Cut/mow and rotovate to control grass

How is the evidence assessed?
  • Effectiveness
    22%
  • Certainty
    15%
  • Harms
    7%

Source countries

Key messages

  • One controlled study in the UK found that mowing followed by rotovating increased the number of heathland plant species in one of two sites. The same study found that the presence of a minority of heathland and non-heathland species increased.

About key messages

Key messages provide a descriptive index to studies we have found that test this intervention.

Studies are not directly comparable or of equal value. When making decisions based on this evidence, you should consider factors such as study size, study design, reported metrics and relevance of the study to your situation, rather than simply counting the number of studies that support a particular interpretation.

Supporting evidence from individual studies

  1. A controlled study in 1983–1989 in two former heathlands converted to grasslands in Dorset, UK (Smith et al. 1991) found that mowing followed by rotovating increased the number of heathland plant species in one of two cases, and increased the presence of heathland plant species in three of 16 comparisons, but increased the presence of non-heathland plant species for two of 22 comparisons. After six years and in one of two cases, areas that were mown and rotovated had a higher number of heathland plant species (6 species) than areas that were not mown and rotovated (5 species). Presence of heathland plant species was higher in areas that had been mown and rotovated than in areas that had not been mown and rotovated in two of 16 comparisons (cut: present in 10–56% of plots, uncut: present in 3–11% of plots). Presence of non-heathland plant species was higher in areas that had been mown and rotovated than in areas that had not been mown and rotovated in two of 22 comparisons (cut: present in 3–6% of plots, uncut: present in 2–4% of plots). In 1983 five 25 m2 plots were mown and rotovated and five plots were left unmown and unrotovated. In 1989 four 1 m2 quadrats divided into twenty-five 20 cm x 20 cm squares were placed in each plot and the presence of plant species in each square recorded.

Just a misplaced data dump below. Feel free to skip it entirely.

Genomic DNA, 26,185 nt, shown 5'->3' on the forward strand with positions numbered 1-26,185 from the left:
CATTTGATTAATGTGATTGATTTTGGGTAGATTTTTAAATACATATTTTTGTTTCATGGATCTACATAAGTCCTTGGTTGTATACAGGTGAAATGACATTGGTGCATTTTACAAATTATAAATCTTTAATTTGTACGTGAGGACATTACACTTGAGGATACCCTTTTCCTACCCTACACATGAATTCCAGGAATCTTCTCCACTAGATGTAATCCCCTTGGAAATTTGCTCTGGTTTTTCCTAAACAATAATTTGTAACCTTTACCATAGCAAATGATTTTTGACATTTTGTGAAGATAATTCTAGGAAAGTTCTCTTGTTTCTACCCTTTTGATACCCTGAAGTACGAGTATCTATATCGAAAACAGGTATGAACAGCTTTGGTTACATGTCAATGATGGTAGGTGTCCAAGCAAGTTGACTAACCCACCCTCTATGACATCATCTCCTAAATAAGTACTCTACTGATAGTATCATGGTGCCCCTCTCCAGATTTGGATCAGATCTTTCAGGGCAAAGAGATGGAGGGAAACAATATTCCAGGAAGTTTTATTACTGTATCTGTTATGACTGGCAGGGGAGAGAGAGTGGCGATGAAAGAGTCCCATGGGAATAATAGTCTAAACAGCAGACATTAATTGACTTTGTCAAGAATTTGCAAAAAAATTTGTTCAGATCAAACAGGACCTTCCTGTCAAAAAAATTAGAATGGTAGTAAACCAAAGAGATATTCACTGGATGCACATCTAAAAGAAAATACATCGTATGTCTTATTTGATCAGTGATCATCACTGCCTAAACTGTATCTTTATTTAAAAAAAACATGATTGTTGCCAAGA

Study and other actions tested
Please cite as:

Martin P.A., Rocha R., Smith R.K. & Sutherland W.J. (2018) Shrubland and Heathland Conservation. Pages 447-494 in: W.J. Sutherland, L.V. Dicks, N. Ockendon, S.O. Petrovan & R.K. Smith (eds) What Works in Conservation 2018. Open Book Publishers, Cambridge, UK.

Where has this evidence come from?

List of journals searched by synopsis

All the journals searched for all synopses

Shrubland and Heathland Conservation

This Action forms part of the Action Synopsis:

Shrubland and Heathland Conservation
Shrubland and Heathland Conservation

Shrubland and Heathland Conservation - Published 2017

Shrubland and Heathland synopsis

What Works in Conservation

What Works in Conservation

What Works in Conservation assesses the research looking at whether interventions are beneficial or not. It is based on summarised evidence in synopses, on topics such as amphibians, bats, biodiversity in European farmland, and control of freshwater invasive species. More are available and in progress.

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